Soaring inflation pressures Bank to further hike interest rates, economists say

·3 min read

New inflation figures are likely to ramp up pressure on the Bank of England to once again rapidly hike interest rates when its decision-makers next meet, several experts have said.

The Bank of England’s Monetary Policy Committee (MPC) is to make another interest rate decision next month.

Many had already expected a 50 basis point (bp) rise, from 1.75% to 2.25%.

Economists said on Wednesday that the case for the second such rise in a row was strengthened by July’s inflation numbers.

Just two weeks ago, when it last met, the MPC had assumed that inflation would hit 9.9% in July. The actual measurement from the Office for National Statistics was 10.1%.

“We expect today’s CPI data to add to existing pressure for the Bank to act more decisively, perhaps by increasing its headline policy rate by 50 basis points in its next meeting in September,” said Jake Finney, an economist at consultancy PwC.

Allan Monks from JP Morgan said that the new inflation reading could spark speculation on whether the bank would hike rates as far as 2.5% at the next meeting

“The breadth of the gains across many categories is striking, including some where there is no obvious reason to dismiss the move,” he said on Wednesday.

“Combined with the strength in nominal pay revealed in yesterday’s report, there is plenty of evidence of the kind of persistence and second-round effects the MPC is watching out for.

“This makes a 50bp hike in September seem almost inevitable, and perhaps there should be more speculation about whether a larger 75bp hike will be considered.”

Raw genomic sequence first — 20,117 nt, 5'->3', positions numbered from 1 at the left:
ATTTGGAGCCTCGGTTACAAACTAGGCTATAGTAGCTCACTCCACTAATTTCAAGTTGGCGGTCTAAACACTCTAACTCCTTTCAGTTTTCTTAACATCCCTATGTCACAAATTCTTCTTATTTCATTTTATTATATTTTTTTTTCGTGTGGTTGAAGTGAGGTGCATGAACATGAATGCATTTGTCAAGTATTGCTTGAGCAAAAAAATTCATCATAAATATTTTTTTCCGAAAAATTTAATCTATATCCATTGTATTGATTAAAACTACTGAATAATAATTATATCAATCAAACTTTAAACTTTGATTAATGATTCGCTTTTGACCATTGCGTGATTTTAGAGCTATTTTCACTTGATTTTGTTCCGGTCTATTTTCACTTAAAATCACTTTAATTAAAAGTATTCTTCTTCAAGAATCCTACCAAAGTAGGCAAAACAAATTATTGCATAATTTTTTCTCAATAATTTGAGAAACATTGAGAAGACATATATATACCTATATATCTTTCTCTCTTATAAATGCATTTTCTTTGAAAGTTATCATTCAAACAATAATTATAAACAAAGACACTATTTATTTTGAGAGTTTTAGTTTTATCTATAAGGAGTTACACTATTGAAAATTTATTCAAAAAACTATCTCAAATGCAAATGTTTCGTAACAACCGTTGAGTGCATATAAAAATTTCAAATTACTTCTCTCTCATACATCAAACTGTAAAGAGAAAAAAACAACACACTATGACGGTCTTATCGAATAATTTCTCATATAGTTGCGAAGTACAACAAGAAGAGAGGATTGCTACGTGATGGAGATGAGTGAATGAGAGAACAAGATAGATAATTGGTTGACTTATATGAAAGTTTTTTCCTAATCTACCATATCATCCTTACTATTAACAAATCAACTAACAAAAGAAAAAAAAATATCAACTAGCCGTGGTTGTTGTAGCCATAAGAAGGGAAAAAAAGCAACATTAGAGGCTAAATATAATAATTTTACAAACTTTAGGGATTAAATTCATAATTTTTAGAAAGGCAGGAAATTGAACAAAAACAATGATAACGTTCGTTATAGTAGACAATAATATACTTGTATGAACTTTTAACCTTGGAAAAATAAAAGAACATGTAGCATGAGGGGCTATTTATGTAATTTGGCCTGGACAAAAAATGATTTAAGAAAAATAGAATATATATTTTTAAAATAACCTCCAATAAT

Their comments were echoed by EY Item Club’s chief economic advisor Martin Beck, who said that the latest reading increases the chance of a 50-point rise.

ING’s James Smith forecast rates would hit 2.25% and could rise further in November, depending on how the new prime minister reacts to the rapidly worsening situation.

On BBC Radio 4’s Today programme former MPC member Andrew Sentance said that the Bank was falling behind and that it might need to hike rates to between 3% and 4% by the end of the year.

Mr Sentance served on the committee during the 2008 financial crisis and is now a senior adviser at Cambridge Econometrics, a consultancy.

However ING’s James Smith and Samuel Tombs at Pantheon Macroeconomics pointed out that the MPC is often most interested in so-called “core inflation” which excludes price raises in energy, food, alcohol and tobacco.

In July this hit 6.2%, up from 5.8% the month before.

“The path of core CPI inflation … will matter most to the MPC, and we expect it to fall sharply towards the end of this year, somewhat sooner than the committee expects,” Mr Tombs said.

“For a start, a wide range of commodity prices have nosedived over the last three months, and shipping costs now are 33% below their 2021 peak.

“Consumers should see the benefits around the turn of the year.”

This could convince the decision-makers to stop hiking interest rates sooner than investors currently expect, he added.

Several experts also said that inflation might be tempered this winter depending on how the Office for National Statistics factors in Government support.

All households are set to be given a £400 rebate off energy bills from October – paid in six monthly instalments.

If the ONS decides to treat this as a reduction in bills, rather than cash payment to households, it could help to keep inflation lower.

However Mr Tombs said he expects the support to be treated as a cash payment. The ONS will announce its decision on this on August 31.